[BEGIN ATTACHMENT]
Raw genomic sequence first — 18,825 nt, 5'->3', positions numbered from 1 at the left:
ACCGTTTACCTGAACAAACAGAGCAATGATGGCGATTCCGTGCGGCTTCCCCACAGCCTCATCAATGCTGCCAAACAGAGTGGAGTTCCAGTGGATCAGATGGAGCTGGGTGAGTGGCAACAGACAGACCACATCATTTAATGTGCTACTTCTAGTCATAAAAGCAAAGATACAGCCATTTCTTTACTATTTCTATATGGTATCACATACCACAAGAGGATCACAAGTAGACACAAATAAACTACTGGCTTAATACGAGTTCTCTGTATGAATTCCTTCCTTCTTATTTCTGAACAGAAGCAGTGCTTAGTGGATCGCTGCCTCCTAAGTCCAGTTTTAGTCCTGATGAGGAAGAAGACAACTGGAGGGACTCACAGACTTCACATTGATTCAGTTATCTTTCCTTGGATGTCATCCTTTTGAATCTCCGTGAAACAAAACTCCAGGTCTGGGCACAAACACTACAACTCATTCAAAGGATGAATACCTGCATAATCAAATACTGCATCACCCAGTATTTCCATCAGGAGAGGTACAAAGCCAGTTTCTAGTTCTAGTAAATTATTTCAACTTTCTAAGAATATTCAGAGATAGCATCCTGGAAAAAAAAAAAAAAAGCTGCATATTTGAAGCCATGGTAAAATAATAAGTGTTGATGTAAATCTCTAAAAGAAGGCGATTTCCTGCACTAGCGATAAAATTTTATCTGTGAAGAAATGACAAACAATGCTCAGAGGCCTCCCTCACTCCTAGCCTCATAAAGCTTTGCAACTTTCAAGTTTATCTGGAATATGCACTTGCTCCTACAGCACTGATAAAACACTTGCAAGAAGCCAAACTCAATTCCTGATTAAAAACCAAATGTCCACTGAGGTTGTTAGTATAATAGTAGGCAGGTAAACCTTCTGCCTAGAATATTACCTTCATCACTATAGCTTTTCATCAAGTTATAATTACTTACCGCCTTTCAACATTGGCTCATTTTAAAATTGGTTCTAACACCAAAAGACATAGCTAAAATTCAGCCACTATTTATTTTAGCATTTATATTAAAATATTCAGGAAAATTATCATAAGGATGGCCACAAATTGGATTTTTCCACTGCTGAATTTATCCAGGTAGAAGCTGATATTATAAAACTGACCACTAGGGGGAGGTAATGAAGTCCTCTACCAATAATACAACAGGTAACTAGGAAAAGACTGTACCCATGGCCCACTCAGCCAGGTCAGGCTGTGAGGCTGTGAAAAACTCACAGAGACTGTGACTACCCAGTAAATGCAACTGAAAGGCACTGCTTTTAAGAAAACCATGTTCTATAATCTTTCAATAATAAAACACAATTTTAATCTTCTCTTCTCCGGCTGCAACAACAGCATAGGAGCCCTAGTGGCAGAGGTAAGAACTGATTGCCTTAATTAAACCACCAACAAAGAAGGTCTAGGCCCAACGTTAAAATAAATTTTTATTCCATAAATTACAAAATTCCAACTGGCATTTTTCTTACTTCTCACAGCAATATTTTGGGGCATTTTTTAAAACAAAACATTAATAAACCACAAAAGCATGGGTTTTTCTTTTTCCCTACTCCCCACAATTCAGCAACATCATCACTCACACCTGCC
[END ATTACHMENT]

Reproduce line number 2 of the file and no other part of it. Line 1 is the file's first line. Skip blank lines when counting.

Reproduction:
ACCGTTTACCTGAACAAACAGAGCAATGATGGCGATTCCGTGCGGCTTCCCCACAGCCTCATCAATGCTGCCAAACAGAGTGGAGTTCCAGTGGATCAGATGGAGCTGGGTGAGTGGCAACAGACAGACCACATCATTTAATGTGCTACTTCTAGTCATAAAAGCAAAGATACAGCCATTTCTTTACTATTTCTATATGGTATCACATACCACAAGAGGATCACAAGTAGACACAAATAAACTACTGGCTTAATACGAGTTCTCTGTATGAATTCCTTCCTTCTTATTTCTGAACAGAAGCAGTGCTTAGTGGATCGCTGCCTCCTAAGTCCAGTTTTAGTCCTGATGAGGAAGAAGACAACTGGAGGGACTCACAGACTTCACATTGATTCAGTTATCTTTCCTTGGATGTCATCCTTTTGAATCTCCGTGAAACAAAACTCCAGGTCTGGGCACAAACACTACAACTCATTCAAAGGATGAATACCTGCATAATCAAATACTGCATCACCCAGTATTTCCATCAGGAGAGGTACAAAGCCAGTTTCTAGTTCTAGTAAATTATTTCAACTTTCTAAGAATATTCAGAGATAGCATCCTGGAAAAAAAAAAAAAAAGCTGCATATTTGAAGCCATGGTAAAATAATAAGTGTTGATGTAAATCTCTAAAAGAAGGCGATTTCCTGCACTAGCGATAAAATTTTATCTGTGAAGAAATGACAAACAATGCTCAGAGGCCTCCCTCACTCCTAGCCTCATAAAGCTTTGCAACTTTCAAGTTTATCTGGAATATGCACTTGCTCCTACAGCACTGATAAAACACTTGCAAGAAGCCAAACTCAATTCCTGATTAAAAACCAAATGTCCACTGAGGTTGTTAGTATAATAGTAGGCAGGTAAACCTTCTGCCTAGAATATTACCTTCATCACTATAGCTTTTCATCAAGTTATAATTACTTACCGCCTTTCAACATTGGCTCATTTTAAAATTGGTTCTAACACCAAAAGACATAGCTAAAATTCAGCCACTATTTATTTTAGCATTTATATTAAAATATTCAGGAAAATTATCATAAGGATGGCCACAAATTGGATTTTTCCACTGCTGAATTTATCCAGGTAGAAGCTGATATTATAAAACTGACCACTAGGGGGAGGTAATGAAGTCCTCTACCAATAATACAACAGGTAACTAGGAAAAGACTGTACCCATGGCCCACTCAGCCAGGTCAGGCTGTGAGGCTGTGAAAAACTCACAGAGACTGTGACTACCCAGTAAATGCAACTGAAAGGCACTGCTTTTAAGAAAACCATGTTCTATAATCTTTCAATAATAAAACACAATTTTAATCTTCTCTTCTCCGGCTGCAACAACAGCATAGGAGCCCTAGTGGCAGAGGTAAGAACTGATTGCCTTAATTAAACCACCAACAAAGAAGGTCTAGGCCCAACGTTAAAATAAATTTTTATTCCATAAATTACAAAATTCCAACTGGCATTTTTCTTACTTCTCACAGCAATATTTTGGGGCATTTTTTAAAACAAAACATTAATAAACCACAAAAGCATGGGTTTTTCTTTTTCCCTACTCCCCACAATTCAGCAACATCATCACTCACACCTGCC